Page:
According to the United Nations' Universal Declaration of Human Rights, "everyone has the right to life, liberty and security of person," "no one shall be held in slavery or servitude... no one shall be subjected to torture or to cruel, inhuman or degrading treatment or punishment". Unfortunately, these fundamental rights are still violated today, far from public view, more than six decades after the Declaration was adopted.
The shadowy world of human trafficking is one area where such outrages still occur, with victims raped, imprisoned, held against their will and abused in a number of ways such that we can compare it to, and even consider it to be, a form of torture.
Consider the recent case of a West African girl who was trafficked to the UK at age 13 and held in domestic servitude. She was sold to a woman whom she was told to call "Auntie", who subjected her to physical and emotional abuse. She was expected to do all of the housework for the family, including cleaning and looking after the children. Her work was frequently criticised, and if there were any perceived shortcomings in her work she was physically assaulted, for example by being struck on the head, knocked to the floor or having her ears pulled.
She was repeatedly insulted and told that she was "lazy". Men who visited the house raped her and gagged her to stop her from screaming. "Auntie" did not help her and she remembers hearing her turning up the volume of the radio to drown out the noise. Later "Auntie" told her that when this happened, she "must try to relax".
As Special Representative and Co-ordinator for Combating Trafficking in Human Beings at the Organization for Security and Cooperation in Europe (OSCE), the world's largest regional security organisation, I have sought to highlight lesser-known aspects of the human trafficking phenomena, and cases such as the one outlined above have received very little attention.
In order to raise awareness of this terrible human rights violation, we issued a paper titled Trafficking in Human Beings Amounting to Torture and other Forms of Ill-treatment written in partnership with the UK's Helen Bamber Foundation and Austria's Ludwig Boltzmann Institute of Human Rights two institutions of long-standing expertise and excellence on such an important topic. On Wednesday, we will hold the UK launch of this paper hosted by Wilton Park in London.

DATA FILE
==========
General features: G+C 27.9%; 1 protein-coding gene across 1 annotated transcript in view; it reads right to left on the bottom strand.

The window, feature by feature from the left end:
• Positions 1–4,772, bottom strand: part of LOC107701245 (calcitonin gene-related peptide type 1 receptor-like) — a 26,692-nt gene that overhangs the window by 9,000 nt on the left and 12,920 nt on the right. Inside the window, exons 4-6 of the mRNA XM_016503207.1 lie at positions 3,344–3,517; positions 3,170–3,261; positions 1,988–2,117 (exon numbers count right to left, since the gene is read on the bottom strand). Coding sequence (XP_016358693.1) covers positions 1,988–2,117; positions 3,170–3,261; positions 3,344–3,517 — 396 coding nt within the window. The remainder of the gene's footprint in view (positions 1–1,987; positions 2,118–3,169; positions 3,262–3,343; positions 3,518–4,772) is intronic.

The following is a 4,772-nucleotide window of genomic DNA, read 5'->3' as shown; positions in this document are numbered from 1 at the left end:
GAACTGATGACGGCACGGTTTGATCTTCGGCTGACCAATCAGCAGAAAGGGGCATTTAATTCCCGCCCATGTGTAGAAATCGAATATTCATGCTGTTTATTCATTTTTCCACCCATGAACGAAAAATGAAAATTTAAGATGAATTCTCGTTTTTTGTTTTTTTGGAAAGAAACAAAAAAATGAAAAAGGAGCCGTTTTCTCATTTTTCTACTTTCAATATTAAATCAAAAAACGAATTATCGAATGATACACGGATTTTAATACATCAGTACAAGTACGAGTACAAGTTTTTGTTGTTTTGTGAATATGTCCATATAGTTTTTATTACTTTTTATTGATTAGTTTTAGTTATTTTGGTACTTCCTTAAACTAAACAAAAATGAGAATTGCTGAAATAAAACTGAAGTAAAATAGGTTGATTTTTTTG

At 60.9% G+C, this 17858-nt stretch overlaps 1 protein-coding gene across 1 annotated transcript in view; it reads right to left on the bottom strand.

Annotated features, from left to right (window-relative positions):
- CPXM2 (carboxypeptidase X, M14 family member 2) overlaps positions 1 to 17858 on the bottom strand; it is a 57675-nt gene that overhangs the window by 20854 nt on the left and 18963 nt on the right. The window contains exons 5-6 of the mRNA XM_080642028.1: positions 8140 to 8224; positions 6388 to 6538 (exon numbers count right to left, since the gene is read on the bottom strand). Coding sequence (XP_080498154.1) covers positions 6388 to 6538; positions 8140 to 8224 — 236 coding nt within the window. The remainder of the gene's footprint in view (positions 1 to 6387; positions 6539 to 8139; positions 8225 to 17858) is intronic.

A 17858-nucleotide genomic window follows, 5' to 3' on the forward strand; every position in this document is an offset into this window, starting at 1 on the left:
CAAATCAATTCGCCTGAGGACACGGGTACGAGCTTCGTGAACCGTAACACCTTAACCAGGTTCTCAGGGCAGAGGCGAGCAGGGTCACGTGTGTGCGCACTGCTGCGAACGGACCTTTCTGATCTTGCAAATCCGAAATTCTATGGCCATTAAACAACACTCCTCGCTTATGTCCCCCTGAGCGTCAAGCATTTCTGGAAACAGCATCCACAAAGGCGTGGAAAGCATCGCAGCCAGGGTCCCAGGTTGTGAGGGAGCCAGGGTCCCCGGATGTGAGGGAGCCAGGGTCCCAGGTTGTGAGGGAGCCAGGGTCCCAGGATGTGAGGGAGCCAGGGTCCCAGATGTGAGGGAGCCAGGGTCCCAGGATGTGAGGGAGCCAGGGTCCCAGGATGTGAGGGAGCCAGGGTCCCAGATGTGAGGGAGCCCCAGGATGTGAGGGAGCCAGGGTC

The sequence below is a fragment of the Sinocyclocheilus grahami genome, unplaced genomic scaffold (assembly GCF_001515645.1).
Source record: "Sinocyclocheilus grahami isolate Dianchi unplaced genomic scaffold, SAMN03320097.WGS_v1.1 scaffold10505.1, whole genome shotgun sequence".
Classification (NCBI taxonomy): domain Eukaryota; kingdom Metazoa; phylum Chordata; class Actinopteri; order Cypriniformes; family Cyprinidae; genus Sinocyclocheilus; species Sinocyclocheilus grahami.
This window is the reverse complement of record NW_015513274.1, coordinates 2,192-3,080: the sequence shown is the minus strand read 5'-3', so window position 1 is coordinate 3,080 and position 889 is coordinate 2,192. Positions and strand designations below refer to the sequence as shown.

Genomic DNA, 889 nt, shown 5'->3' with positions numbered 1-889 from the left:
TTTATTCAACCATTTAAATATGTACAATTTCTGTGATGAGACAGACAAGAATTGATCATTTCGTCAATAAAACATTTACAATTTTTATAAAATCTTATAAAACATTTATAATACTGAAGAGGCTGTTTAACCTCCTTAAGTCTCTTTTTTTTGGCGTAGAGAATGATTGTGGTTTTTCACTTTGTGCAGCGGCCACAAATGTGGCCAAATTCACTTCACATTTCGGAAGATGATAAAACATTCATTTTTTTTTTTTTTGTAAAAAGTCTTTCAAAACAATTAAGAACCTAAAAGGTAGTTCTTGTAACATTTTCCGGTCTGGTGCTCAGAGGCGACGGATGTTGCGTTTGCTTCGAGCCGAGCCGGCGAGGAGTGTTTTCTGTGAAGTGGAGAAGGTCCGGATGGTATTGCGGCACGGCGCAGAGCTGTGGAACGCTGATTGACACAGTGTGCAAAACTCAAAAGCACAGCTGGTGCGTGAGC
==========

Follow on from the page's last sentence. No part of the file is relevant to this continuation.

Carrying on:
I see it as my responsibility to ensure that trafficking in human beings is understood in all its complexity, and to deepen this understanding by demonstrating how it is connected to other human rights violations, including torture and other forms of ill-treatment. In particular, it is my duty to denounce and condemn the practice of torture as a method used by traffickers to subjugate, control and exploit victims of trafficking in all its forms.
I am convinced that the findings of this paper will provide important guidance to state governments, civil society and the international community, contributing to the improvement of relevant policy and practice, and critically to afford justice to victims of human trafficking. In order to achieve this, I have included a series of recommendations in the OSCE paper. A few of the key points are as follows:
•Domestic legislation should contain a specific offence of torture which facilitates prosecution, and regulate a mechanism of professional monitoring and investigating of torture.
•Interpretative guidelines on the links between trafficking in human beings and torture or cruel, inhuman and degrading treatment should be developed for law enforcement officials, judges and NGOs representing trafficked persons.
•Nations have an obligation not to deport persons who may face the risk of being tortured in the country of origin. In order to be able to fulfil this obligation, they have an obligation to make identification possible in centres for detention pending deportation and refugee centres and to grant NGOs providing services to trafficked persons access to these facilities.
Sincere efforts must also be made to improve medical and psychological treatment of victims. Some of the urgent steps include:
•The need for training and awareness-raising on complex trauma: Awareness-raising on complex trauma is needed for all professionals who encounter victims of trafficking in the general and mental health sectors. There is a need for the dissemination of information on trafficking issues from a clinical perspective, particularly victims' psychological and physical responses to complex trauma and effective routes to individual stabilization and sustained recovery.
•Assessment for, and access to, programs of therapy: victims of trafficking usually require a period of stabilization before they are able to effectively participate in a programme of therapy. Every victim of trafficking should have a clinical assessment tailored to include an evaluation of their particular readiness for therapy conducted by an experienced clinician.
•Training of healthcare professionals: practical guidelines on the identification of victims of trafficking should be issued for all healthcare professionals, including those who work in general medicine and in specialist centres and teams. Such guidelines and training should extend to all administrative, reception and other staff who may potentially come into contact with victims of trafficking.
If these steps are taken, I am certain that we will be able to make important progress towards eliminating torture, improving care for human trafficking victims and expanding their access to justice while also increasing conviction rates for the traffickers.
Maria Grazia Giammarinaro is the Special Representative and Co-ordinator for Combating Trafficking in Human Beings at the Organization for Security and Co-operation in Europe (OSCE) and a judge at the Criminal Court of Rome.